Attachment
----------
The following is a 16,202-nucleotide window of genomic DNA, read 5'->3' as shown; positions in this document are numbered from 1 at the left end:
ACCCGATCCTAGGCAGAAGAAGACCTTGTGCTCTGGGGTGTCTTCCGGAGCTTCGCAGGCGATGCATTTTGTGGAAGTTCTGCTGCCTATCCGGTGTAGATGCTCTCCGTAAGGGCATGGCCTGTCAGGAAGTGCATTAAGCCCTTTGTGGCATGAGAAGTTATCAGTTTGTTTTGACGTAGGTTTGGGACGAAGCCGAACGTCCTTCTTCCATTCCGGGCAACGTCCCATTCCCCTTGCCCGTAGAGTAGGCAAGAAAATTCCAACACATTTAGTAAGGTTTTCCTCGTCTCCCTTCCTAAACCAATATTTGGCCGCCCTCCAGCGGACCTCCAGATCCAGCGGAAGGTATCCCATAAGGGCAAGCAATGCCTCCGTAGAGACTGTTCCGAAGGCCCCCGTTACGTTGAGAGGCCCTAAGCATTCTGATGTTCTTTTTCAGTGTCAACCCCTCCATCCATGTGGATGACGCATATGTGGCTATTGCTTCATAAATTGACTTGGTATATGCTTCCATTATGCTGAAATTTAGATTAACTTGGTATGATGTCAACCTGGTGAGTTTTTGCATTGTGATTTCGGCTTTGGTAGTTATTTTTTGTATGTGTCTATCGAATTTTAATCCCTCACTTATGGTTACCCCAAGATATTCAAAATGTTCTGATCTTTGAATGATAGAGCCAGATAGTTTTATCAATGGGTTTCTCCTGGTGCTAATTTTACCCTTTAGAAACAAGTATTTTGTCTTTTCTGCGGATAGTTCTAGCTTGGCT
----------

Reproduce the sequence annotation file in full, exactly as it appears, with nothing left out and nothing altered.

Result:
The following is a 16,202-nucleotide window of genomic DNA, read 5'->3' as shown; positions in this document are numbered from 1 at the left end:
ACCCGATCCTAGGCAGAAGAAGACCTTGTGCTCTGGGGTGTCTTCCGGAGCTTCGCAGGCGATGCATTTTGTGGAAGTTCTGCTGCCTATCCGGTGTAGATGCTCTCCGTAAGGGCATGGCCTGTCAGGAAGTGCATTAAGCCCTTTGTGGCATGAGAAGTTATCAGTTTGTTTTGACGTAGGTTTGGGACGAAGCCGAACGTCCTTCTTCCATTCCGGGCAACGTCCCATTCCCCTTGCCCGTAGAGTAGGCAAGAAAATTCCAACACATTTAGTAAGGTTTTCCTCGTCTCCCTTCCTAAACCAATATTTGGCCGCCCTCCAGCGGACCTCCAGATCCAGCGGAAGGTATCCCATAAGGGCAAGCAATGCCTCCGTAGAGACTGTTCCGAAGGCCCCCGTTACGTTGAGAGGCCCTAAGCATTCTGATGTTCTTTTTCAGTGTCAACCCCTCCATCCATGTGGATGACGCATATGTGGCTATTGCTTCATAAATTGACTTGGTATATGCTTCCATTATGCTGAAATTTAGATTAACTTGGTATGATGTCAACCTGGTGAGTTTTTGCATTGTGATTTCGGCTTTGGTAGTTATTTTTTGTATGTGTCTATCGAATTTTAATCCCTCACTTATGGTTACCCCAAGATATTCAAAATGTTCTGATCTTTGAATGATAGAGCCAGATAGTTTTATCAATGGGTTTCTCCTGGTGCTAATTTTACCCTTTAGAAACAAGTATTTTGTCTTTTCTGCGGATAGTTCTAGCTTGGCT